Recovery – Boston Marathon Training Week 9

Well, I only lost two weeks of training due to illness (This Sucks! Boston Marathon Training Weeks 6, 7, & 8). According to my coach my setback is really just one week of training. I’m grateful for his perspective because as I was sitting sick, I was also stressing about Boston. Would I recover in time to train?

Recovery. I’ve learned that recovery is just as important as running itself. There is also no one way to recover. Maybe recovery, in itself, is a discipline. Here are some of what I’ve learned about recovery.

  1. Recovery is absolutely necessary for improvement. You will not improve as a runner (or with any other skill) without including recovery in your training plan.
  2. Sleep is recovery. Sometimes we hear people brag that they can get by with little sleep. They’re deceiving themselves. The truth is that our bodies are working hard at repairing what needs repairing while we sleep. Think that hard workout made you faster? No, it just made you sore. The perfomance gains come from the body repairing itself while you sleep.
  3. Good nutritious food aids recovery. We need proteins, fats, carbohydrates, vitamins, minerals…and we need to receive them from wholesome food. Don’t let your diet derail your training by eating lots of processed and unhealthy food.
  4. Sometimes recovery means movement. This one can be tricky. One remedy for tight sore muscles is a nice walk, some gentle stretching, and even an easy run (probably more like a jog). Why is it tricky? Because we could easily convince ourselves that constantly moving (instead of resting) is aiding our recovery. It’s not. But some movement is very helpful. Balance is key.
  5. Roll out those muscles and get a massage if you can. I can still remember when I first bought a foam roller. Rolling out my legs was so painful that my husband walked into the room to find out what was happening. Now I roll out my legs and back almost daily (that’s my aim). I actually have a nightly routine of bridges, clamshells, rolling, and stretching. Once in a while I skip it and lay in bed wondering why I’m having trouble going to sleep! Sometimes I get up and give my body the relaxation it needs.
  6. Warm baths. A warm bath with Epsom Salts is usually a Friday (day off work) treat for me. It’s so relaxing that I have to be careful not to doze off in the tub.
  7. Rest.  If you’re battling an illness or injury let your body rest. You will miss days but probably fewer than if you get worse because your body wasn’t able to recover.

That’s my recovery list. What can you add?

Here’s my training diary for the last week:

Workouts: 2/11/2018 – 2/17/2018
Sunday, February 11, 2018
6:51 AM Run – Marathon Pace
Planned: 10 mi
2 Miles Easy; 6 Miles @ Goal Marathon Pace; 2 Miles Easy
Completed: 5 mi ~ 51:12 (10:14 min/mi)
Workout Comments: The actual workout was changed to a short easy run because it was my first run after being sick. I started out with the intention to run 4 miles but I felt so good that I ran 5. This felt normal and my HR was always where it should have been. Yes!
Monday, February 12, 2018
 Strength Training
Performance Prep (modified) – Dicharry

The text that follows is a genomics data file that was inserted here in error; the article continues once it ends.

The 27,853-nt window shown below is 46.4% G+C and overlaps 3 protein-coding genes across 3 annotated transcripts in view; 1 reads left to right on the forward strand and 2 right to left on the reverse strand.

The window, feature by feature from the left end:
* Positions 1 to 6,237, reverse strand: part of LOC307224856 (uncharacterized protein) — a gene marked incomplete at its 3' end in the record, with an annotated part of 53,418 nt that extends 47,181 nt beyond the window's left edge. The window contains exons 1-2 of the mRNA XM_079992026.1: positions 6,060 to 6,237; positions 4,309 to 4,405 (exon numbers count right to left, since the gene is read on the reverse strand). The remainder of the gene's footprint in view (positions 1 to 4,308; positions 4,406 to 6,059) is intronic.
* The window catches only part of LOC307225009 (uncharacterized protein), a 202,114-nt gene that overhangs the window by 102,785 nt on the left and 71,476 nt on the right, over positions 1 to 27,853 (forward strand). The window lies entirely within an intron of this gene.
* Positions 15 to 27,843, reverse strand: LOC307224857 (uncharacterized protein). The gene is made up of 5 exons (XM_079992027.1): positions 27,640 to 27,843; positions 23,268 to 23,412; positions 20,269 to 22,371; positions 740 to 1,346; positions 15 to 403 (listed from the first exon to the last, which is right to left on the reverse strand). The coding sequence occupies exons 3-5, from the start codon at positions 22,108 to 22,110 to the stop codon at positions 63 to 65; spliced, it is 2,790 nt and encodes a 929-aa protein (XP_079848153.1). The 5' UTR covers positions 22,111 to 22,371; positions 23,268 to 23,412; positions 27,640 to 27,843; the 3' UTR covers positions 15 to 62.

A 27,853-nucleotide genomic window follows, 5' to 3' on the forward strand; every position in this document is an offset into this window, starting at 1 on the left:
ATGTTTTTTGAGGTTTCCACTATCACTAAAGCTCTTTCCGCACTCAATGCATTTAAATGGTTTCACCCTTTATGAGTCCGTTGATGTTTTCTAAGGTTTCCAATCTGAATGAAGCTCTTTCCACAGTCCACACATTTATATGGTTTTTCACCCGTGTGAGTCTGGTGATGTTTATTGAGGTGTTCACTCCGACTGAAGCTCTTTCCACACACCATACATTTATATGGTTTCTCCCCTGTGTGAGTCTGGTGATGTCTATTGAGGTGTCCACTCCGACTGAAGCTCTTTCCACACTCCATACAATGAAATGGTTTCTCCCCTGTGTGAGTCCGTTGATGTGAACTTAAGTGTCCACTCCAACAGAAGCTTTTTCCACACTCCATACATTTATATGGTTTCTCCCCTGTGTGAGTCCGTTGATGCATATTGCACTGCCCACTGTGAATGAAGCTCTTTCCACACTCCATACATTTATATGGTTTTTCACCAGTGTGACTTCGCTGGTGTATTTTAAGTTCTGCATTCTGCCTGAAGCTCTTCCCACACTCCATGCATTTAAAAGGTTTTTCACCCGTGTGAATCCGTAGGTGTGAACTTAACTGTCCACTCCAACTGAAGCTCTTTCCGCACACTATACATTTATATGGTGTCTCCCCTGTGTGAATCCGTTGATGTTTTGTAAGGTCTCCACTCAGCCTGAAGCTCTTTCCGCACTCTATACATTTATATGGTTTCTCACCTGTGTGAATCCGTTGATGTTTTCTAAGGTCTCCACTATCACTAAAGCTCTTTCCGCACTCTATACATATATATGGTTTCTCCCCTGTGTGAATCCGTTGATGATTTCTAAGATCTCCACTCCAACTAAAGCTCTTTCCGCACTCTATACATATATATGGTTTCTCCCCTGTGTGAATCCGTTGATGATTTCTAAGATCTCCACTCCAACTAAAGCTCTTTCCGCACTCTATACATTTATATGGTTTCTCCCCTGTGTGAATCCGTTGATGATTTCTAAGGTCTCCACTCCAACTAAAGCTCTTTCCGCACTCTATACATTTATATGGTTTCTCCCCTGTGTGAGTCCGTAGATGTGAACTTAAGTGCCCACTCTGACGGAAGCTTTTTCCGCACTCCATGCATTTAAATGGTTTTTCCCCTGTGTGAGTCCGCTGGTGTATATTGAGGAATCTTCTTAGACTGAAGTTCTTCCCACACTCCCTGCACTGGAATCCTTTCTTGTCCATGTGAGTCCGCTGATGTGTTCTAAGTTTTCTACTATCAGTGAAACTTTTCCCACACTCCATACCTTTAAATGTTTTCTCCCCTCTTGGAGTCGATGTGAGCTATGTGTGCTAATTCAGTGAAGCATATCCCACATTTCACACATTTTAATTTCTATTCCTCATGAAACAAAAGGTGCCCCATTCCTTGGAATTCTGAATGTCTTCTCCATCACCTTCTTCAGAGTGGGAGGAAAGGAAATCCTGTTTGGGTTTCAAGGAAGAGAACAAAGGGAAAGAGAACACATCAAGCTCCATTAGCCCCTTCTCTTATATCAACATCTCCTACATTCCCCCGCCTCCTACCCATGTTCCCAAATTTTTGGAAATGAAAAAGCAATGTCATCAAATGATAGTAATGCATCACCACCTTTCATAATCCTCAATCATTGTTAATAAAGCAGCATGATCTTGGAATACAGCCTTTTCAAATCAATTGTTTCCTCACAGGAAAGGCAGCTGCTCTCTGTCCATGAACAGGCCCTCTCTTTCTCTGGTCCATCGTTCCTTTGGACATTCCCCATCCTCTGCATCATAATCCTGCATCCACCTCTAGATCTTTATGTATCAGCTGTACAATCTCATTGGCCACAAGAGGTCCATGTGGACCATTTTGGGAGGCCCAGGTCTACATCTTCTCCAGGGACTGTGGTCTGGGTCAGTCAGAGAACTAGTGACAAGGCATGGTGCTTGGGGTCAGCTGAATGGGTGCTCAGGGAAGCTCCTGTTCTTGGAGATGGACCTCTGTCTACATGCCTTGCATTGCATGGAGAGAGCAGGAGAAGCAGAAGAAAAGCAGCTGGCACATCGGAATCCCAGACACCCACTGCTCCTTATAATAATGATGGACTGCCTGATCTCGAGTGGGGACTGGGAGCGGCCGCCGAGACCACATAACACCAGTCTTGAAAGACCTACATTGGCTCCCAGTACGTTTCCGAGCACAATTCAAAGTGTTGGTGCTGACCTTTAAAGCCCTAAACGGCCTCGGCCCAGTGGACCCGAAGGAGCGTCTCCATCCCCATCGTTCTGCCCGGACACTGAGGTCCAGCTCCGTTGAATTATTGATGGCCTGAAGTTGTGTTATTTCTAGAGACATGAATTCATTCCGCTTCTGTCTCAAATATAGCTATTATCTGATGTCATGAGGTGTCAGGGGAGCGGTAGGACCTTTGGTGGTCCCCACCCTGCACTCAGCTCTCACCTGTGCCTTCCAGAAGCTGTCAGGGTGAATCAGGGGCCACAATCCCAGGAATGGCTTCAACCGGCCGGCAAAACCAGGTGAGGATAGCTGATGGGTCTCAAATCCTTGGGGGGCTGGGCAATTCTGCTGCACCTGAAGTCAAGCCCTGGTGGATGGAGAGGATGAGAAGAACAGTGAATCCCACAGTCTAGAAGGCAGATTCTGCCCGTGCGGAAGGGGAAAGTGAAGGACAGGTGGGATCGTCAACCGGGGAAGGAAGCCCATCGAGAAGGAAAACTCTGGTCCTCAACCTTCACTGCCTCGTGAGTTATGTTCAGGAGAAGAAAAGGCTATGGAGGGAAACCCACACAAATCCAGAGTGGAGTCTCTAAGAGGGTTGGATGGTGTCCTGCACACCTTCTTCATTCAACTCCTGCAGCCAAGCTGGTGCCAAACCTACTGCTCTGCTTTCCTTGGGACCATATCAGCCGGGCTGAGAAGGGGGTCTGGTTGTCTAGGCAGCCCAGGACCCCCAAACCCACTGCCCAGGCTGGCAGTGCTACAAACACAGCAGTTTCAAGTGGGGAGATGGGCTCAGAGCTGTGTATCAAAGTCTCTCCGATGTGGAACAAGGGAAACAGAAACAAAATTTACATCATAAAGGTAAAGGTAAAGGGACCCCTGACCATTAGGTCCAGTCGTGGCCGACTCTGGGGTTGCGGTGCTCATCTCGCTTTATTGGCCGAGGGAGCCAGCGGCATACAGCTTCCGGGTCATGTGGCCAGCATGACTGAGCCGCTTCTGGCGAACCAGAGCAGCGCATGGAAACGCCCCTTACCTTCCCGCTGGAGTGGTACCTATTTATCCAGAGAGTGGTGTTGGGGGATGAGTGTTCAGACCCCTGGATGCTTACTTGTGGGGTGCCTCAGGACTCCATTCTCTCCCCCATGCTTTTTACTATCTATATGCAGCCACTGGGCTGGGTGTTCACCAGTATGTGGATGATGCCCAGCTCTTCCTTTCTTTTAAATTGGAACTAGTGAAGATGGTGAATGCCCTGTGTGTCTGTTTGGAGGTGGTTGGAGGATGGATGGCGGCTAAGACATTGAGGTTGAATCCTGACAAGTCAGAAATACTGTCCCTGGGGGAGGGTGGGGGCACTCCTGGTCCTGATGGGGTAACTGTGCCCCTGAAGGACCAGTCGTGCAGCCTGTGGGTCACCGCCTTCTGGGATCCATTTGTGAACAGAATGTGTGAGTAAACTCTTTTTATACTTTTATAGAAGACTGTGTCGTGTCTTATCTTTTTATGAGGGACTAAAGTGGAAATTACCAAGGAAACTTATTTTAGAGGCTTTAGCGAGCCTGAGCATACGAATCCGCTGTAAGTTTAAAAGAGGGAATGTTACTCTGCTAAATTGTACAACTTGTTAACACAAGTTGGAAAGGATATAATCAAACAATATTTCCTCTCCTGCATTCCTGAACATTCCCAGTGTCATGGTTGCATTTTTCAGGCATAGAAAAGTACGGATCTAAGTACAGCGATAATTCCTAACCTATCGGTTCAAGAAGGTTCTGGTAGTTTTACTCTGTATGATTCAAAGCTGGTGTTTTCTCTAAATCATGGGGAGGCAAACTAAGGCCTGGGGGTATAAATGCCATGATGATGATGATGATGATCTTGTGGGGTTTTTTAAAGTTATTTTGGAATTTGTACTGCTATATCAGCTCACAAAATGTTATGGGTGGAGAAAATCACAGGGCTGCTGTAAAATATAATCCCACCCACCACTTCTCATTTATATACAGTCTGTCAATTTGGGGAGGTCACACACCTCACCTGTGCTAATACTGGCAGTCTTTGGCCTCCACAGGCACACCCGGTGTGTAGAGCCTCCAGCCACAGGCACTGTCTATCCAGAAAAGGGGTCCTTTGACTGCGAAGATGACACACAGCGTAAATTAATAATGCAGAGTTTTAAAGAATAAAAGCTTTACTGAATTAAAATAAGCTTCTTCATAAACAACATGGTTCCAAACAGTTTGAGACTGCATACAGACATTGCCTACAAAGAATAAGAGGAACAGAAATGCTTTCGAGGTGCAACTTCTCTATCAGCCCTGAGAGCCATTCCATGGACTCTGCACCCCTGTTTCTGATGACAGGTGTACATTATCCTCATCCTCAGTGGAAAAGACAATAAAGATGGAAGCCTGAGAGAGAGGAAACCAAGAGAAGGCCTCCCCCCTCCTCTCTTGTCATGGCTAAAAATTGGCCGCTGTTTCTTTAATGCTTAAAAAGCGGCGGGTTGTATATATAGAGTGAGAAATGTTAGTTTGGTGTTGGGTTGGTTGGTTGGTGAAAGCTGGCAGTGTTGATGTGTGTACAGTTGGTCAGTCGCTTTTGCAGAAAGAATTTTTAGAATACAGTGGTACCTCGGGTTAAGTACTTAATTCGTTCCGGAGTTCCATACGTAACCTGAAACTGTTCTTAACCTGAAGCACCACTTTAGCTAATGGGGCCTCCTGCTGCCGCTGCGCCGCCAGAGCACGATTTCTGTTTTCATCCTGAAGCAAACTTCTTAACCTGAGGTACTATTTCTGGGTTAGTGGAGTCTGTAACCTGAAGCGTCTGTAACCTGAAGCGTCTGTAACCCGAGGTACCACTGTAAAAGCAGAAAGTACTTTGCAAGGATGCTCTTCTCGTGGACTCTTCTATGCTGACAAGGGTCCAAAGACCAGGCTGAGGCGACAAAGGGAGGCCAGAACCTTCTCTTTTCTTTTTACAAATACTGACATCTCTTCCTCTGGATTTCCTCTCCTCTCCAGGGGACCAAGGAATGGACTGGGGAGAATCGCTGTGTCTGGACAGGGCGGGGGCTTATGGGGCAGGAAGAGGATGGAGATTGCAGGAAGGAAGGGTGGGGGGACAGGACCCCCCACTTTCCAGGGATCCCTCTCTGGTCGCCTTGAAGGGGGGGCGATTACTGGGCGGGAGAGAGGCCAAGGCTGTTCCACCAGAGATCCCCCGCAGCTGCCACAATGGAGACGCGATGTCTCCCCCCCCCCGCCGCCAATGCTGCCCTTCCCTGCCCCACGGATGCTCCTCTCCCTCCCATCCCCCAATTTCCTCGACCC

Warmup: roll back; banded arm circles; banded pull-apart; overhead carry; bear walk; squat w/dowel; single-leg deadlift w/dowel
Workout: kettlebell all squat (20);
3 sets of the following: deadlift w/kettlebell (20); squat w/band for form (20); kettlebell swing (20); push-up (10); jump rope (double & single leg
4 sets of suitcase carry with kettlebell; calf raises with weighted backpack
Cool down: foot screws; twisted warrior
Actual workout time: 47 minutes
Completed: 1:17:22
Tuesday, February 13, 2018
6:57 AM  5 Miles Easy
Completed: 5 mi ~ 50:58 (10:11 min/mi)
Workout Comments:

Run felt nice but my HR was all over the place
Wednesday, February 14, 2018
5:07 AM Strength & Mobility

Core & Strength Level 3
3 Sets of the following sequence with ~ 30-60 seconds rest between each exercise.
15 squats; 20 sec. plank; 10 push ups; 20 Crunches; 10 lunges on each leg; 20 sec. plank; 10 calf drops on each leg; 20 Sit-Ups
Completed: 48:42
Thursday, February 15, 2018
7:38 AM    6 Miles Easy
Completed: 6.5 mi ~ 1:06:14 (10:11 min/mi)
Run – Hills & Strides

Strides X 4
To Be Completed right after you finish your run.
* Strides are medium-hard to hard efforts roughly 20 seconds each or 100 meters long (a straightaway in a track) where you focus on quick turnover. They are a harder effort but not all out sprints.
Take roughly 45 seconds rest between each stride (rest can be walking around or a very light jog.)
Friday, February 16, 2018
8:57 AM Strength & Mobility

Core & Strength Level 3
3 Sets of the following sequence with ~ 30-60 seconds rest between each exercise.
15 squats; 20 sec. plank; 10 push ups; 20 Crunches; 10 lunges on each leg; 20 sec. plank; 10 calf drops on each leg; 20 Sit-Ups
Completed: 53:04
Workout Comments:

I included jump rope between sets…one-legged jump rope is hard!
Saturday, February 17, 2018
7:48 AM
12 Mile Long Run
Planned: 12 mi
Nice and Easy.
Completed: 12.14 mi ~ 2:04:25 (10:14 min/mi)
Workout Comments: I’d asked my coach if I could puch up to 14 miles. He said no. Thankfully he did because the last couple miles were very hard. I also ran harder than I should have. So that my legs were very tired on Sunday. I need to listen to my own advice on recovery.
Totals
Planned Run: 33.00 mi // Completed Run: 28.65 mi ~ 4:52:51
Completed Strength Training: 2:59:08

 

One thought on “Recovery – Boston Marathon Training Week 9

  1. Pingback: Don’t Push It (too hard!) – Boston Marathon Training Week 10 | GirlRevRunning

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